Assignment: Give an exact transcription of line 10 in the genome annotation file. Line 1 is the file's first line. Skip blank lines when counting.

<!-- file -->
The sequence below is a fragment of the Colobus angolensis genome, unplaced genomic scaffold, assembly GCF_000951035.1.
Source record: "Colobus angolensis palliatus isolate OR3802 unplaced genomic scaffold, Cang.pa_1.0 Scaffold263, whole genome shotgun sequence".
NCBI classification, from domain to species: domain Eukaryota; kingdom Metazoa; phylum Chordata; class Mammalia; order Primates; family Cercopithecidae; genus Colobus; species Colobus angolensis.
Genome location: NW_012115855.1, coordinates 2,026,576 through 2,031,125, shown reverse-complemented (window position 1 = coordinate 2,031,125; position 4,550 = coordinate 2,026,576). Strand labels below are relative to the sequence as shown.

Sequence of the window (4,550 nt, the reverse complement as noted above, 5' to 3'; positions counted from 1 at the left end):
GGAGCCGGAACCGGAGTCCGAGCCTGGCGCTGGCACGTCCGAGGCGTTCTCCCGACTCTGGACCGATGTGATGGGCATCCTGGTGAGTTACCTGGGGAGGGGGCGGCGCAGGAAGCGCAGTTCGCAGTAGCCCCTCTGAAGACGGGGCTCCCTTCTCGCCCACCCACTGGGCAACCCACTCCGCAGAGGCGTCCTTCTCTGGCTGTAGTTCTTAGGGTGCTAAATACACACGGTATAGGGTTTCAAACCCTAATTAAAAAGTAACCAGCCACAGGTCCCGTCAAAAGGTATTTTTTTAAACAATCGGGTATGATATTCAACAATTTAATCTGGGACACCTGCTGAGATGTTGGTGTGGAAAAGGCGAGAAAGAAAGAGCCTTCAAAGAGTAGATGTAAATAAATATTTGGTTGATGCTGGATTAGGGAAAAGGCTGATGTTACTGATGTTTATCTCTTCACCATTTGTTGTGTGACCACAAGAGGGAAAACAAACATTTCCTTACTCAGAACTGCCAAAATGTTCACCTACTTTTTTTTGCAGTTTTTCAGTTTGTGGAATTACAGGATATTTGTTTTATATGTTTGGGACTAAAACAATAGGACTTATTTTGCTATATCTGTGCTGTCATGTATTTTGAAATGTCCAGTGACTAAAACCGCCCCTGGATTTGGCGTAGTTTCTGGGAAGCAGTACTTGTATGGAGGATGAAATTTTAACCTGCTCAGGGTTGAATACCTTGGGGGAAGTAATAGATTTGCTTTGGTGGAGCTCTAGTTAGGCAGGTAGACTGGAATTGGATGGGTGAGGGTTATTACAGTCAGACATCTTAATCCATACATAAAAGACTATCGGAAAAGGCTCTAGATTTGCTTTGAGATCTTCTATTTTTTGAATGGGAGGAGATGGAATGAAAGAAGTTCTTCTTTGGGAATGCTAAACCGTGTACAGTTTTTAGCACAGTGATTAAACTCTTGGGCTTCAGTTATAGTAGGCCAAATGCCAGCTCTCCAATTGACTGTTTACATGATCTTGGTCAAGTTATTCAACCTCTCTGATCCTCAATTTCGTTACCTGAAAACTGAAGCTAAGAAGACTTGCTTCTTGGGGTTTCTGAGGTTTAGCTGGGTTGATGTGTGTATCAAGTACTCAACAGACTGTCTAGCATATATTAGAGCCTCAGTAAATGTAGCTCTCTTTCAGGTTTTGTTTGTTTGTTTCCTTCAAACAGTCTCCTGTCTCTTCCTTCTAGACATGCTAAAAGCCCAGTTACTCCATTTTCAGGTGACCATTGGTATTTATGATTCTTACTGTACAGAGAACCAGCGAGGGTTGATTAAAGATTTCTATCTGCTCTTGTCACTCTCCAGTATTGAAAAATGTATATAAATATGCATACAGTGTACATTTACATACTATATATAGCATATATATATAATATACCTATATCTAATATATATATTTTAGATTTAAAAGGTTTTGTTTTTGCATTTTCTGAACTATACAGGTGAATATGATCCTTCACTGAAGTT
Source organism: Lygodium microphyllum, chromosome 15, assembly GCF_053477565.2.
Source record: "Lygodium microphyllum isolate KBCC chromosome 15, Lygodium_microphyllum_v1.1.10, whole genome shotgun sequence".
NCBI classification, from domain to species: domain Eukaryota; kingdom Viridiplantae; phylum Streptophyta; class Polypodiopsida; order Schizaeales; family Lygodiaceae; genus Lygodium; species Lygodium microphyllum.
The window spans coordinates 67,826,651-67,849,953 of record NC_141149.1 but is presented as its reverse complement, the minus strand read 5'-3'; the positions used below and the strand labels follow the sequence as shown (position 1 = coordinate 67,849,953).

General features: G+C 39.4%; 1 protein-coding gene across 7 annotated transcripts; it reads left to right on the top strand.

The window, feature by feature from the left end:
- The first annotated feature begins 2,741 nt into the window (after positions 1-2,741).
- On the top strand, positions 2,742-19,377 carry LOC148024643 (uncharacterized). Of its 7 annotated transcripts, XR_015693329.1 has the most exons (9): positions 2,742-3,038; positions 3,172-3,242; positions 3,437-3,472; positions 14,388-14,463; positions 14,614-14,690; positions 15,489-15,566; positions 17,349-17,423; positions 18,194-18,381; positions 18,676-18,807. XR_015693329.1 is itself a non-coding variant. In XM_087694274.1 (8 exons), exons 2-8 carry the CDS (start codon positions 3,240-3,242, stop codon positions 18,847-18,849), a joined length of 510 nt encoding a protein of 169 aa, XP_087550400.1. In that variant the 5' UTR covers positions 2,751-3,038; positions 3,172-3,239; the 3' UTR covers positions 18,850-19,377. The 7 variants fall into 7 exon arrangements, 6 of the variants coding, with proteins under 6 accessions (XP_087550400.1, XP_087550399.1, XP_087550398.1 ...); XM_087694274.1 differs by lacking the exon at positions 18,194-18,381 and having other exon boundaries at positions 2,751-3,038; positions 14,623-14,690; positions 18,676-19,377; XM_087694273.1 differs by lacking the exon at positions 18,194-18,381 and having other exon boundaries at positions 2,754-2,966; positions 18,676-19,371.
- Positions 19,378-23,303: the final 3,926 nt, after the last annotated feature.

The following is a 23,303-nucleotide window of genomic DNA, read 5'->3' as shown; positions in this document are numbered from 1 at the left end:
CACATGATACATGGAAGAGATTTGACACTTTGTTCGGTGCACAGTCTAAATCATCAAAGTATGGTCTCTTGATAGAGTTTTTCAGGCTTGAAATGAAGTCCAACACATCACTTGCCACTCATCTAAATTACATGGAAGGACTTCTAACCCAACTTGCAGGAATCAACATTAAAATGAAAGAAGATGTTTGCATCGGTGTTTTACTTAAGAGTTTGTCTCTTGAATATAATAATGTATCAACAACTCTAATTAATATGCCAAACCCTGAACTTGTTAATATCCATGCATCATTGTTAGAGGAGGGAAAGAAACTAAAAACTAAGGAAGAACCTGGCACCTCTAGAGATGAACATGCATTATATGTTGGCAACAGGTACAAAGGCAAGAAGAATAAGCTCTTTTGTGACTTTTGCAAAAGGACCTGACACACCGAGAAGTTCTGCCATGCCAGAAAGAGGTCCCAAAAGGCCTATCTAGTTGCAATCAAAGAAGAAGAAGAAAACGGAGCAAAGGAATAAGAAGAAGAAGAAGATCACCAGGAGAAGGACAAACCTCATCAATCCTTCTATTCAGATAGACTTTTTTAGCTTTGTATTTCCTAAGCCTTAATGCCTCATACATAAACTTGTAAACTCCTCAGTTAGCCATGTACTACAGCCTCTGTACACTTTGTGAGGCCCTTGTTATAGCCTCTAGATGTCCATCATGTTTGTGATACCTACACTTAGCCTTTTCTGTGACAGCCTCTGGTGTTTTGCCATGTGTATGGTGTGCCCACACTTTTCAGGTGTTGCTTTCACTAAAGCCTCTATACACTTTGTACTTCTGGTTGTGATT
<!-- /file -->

The window spans coordinates 67,826,651-67,849,953 of record NC_141149.1 but is presented as its reverse complement, the minus strand read 5'-3'; the positions used below and the strand labels follow the sequence as shown (position 1 = coordinate 67,849,953).